Total bugs quashed: 2
Total lines of code changed: 1

3) Fixed CalendarLayoutChangeEvent ctor

SDK-18567 - I hit this bug a couple of weeks ago, while writing a custom calendar control. The constructor for the CalendarLayoutChangeEvent was ignoring some of its parameters (like the new date, ouch!) so the net effect was that you had to set the date property manually, after the event was constructed. This class was only used once inside the SDK and the flow of control through that method meant that the date property was always being set after the event was created. So the SDK was (inadvertently, I think) working around this bug.

In addition to this two line fix, I also reviewed the SDK code for all the other classes in*, just to be sure that this pattern wasn't repeated elsewhere. Nope. That was the only gotcha I could find. Which makes sense, since the other event classes are heavily used within the framework and bugs like that would have been caught early on.

Total bugs quashed: 3
Total lines of code changed: 3

4) Fixed parsing of GMT+x date string

SDK-13650 - This one took a bit more digging, and a whole lot more thinking. The patch I submitted on BugQuash day was rightfully rejected the first time. It actually wasn't until I wrote this post that I noticed that my original patch was rejected.

The original test case was using the AdvancedDataGrid class, which is part of the closed-source data visualization library. That meant I couldn't test the fix with the 3.x branch, since there was no 3.x datavisualization.swc to link in.

So I punted and did a HailMary commit. Which broke. Ugh.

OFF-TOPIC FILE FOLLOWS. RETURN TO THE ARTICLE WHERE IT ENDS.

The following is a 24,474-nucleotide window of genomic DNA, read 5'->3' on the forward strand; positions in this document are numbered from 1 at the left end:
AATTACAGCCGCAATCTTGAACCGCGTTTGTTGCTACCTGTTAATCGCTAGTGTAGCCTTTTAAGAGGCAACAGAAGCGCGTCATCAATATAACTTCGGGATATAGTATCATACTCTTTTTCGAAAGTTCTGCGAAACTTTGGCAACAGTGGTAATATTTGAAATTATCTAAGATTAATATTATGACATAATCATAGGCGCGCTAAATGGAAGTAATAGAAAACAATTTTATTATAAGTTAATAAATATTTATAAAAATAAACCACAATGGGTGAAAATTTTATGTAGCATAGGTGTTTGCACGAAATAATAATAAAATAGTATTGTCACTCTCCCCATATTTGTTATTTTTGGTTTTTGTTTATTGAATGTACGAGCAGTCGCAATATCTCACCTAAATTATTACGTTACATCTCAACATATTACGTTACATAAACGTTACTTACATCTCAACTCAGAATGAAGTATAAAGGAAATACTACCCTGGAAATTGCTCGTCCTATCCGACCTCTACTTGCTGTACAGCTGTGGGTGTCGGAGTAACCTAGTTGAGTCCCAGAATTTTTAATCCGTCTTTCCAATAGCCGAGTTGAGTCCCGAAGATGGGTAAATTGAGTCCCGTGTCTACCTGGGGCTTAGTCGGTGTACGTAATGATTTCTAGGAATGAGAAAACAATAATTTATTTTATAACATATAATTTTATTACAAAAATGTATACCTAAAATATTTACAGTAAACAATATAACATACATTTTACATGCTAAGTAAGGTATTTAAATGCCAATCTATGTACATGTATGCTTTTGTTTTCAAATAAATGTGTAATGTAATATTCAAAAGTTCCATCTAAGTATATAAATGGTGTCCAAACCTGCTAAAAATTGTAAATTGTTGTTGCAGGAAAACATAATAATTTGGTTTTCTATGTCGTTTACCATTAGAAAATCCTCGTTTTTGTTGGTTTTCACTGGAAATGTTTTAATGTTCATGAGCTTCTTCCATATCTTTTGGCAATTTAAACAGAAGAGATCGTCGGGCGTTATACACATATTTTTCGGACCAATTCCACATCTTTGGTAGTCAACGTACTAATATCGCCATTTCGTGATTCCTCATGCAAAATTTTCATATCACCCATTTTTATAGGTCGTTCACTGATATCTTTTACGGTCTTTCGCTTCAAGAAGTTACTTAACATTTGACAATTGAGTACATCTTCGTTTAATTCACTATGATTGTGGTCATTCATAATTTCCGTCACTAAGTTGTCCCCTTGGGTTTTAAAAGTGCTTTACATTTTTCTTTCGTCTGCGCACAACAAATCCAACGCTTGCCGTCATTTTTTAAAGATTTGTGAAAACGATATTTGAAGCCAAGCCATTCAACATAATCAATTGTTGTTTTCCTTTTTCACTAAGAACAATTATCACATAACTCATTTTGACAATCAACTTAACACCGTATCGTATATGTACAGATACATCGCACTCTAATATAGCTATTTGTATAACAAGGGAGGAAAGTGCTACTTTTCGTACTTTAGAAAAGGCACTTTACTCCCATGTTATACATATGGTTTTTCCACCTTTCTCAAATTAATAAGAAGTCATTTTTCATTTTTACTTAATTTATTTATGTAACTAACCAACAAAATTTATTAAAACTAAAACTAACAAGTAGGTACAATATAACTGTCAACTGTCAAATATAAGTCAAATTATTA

Thankfully, Alex posted a much simpler test case, one that didn't require the closed-source SWC, so I quickly fixed my fix (I had neglected to escape the plus-sign in a regular expression) and submitted a new patch.

Total bugs quashed: 4
Total lines of code changed: 4 (see the method to my madness yet?)

5) Programatic HTML markup of Labels gets lost when truncateToFit() triggers

SDK-14982 - This is a bug I hit and reported about a year ago. When I reported the bug, I also included a fix. If you've set any markup via the htmlText property and the label needs to be truncated, all the formatting gets lost. The fix still isn't 100% but it is better than before and it is not any slower in the success case.

Total bugs quashed: 5
Total lines of code changed: 19

Did I deserve to win? Don't get me wrong. I like trophies!

Oh, I'm keeping the title belt. I'm claiming the (self-assigned) title of "2009 World Champion Flex Bug Quasher", at least until someone else comes along to push me off the top of the hill, attention-whore that I am.

Thanks to all the little people!

Thanks to Adobe for putting on the event.
Thanks to all the fun folks we got to hang out with at the Seattle offices.
Thanks to the Vancouver devs for kicking ass and claiming "first blood" (way to go Myo!).
Thanks to Karl for helping me setup my dev environment so I could finally build the SDK properly.
Thanks to the US Border Patrol officers who joined in our let's-bash-MSoft-fest at the border (nice to get the lads with the sense of humor for a change).